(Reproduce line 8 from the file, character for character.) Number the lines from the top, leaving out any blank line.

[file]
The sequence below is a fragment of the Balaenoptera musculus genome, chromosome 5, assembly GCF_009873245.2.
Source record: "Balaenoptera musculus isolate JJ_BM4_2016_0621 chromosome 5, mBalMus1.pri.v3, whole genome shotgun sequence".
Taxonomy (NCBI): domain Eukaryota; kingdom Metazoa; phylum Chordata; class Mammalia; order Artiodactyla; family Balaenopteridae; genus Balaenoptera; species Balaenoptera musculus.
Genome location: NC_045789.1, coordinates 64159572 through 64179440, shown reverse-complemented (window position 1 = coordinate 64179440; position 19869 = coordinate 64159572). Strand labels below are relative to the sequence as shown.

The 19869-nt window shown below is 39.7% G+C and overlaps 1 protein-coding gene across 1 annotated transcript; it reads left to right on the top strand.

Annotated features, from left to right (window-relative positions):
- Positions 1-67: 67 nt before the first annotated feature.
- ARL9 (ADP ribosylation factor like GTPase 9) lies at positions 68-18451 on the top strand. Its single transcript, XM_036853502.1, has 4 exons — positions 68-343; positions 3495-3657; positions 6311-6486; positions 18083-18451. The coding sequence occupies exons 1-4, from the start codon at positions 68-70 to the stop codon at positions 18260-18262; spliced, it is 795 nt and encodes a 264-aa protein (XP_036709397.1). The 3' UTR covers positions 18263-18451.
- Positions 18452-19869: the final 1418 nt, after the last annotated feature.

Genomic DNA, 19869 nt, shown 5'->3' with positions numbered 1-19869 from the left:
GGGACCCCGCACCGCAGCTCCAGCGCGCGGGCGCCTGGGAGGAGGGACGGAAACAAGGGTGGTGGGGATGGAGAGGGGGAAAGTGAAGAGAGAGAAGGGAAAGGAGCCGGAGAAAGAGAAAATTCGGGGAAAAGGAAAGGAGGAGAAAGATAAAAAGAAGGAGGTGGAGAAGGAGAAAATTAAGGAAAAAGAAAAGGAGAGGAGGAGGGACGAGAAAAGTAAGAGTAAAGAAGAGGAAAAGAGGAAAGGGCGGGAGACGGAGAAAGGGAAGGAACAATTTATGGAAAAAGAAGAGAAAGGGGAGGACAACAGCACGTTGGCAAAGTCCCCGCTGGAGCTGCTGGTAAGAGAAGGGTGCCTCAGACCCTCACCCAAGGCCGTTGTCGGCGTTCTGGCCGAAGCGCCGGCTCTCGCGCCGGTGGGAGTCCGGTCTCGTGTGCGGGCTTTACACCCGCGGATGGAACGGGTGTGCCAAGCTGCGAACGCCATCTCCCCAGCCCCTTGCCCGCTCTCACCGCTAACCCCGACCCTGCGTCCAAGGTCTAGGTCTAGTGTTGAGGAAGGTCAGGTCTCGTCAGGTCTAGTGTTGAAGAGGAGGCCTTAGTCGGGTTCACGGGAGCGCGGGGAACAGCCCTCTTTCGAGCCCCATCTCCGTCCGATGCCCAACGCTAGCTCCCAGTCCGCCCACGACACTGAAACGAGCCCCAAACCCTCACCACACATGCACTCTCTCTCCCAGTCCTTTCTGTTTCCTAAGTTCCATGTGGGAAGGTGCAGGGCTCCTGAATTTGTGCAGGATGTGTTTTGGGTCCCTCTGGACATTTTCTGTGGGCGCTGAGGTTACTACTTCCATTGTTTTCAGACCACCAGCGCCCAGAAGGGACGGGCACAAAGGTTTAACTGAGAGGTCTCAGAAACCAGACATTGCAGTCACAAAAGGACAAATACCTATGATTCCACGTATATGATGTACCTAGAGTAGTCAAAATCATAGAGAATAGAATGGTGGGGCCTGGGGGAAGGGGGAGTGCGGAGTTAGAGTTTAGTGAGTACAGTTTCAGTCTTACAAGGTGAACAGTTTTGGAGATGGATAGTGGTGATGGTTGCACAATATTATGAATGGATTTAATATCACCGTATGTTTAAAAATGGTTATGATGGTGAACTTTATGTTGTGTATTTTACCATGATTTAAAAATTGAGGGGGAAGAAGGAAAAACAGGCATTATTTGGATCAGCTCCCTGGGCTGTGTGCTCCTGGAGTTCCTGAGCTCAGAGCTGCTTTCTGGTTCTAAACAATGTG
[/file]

- ARL9 (ADP ribosylation factor like GTPase 9) lies at positions 68-18451 on the top strand. Its single transcript, XM_036853502.1, has 4 exons — positions 68-343; positions 3495-3657; positions 6311-6486; positions 18083-18451. The coding sequence occupies exons 1-4, from the start codon at positions 68-70 to the stop codon at positions 18260-18262; spliced, it is 795 nt and encodes a 264-aa protein (XP_036709397.1). The 3' UTR covers positions 18263-18451.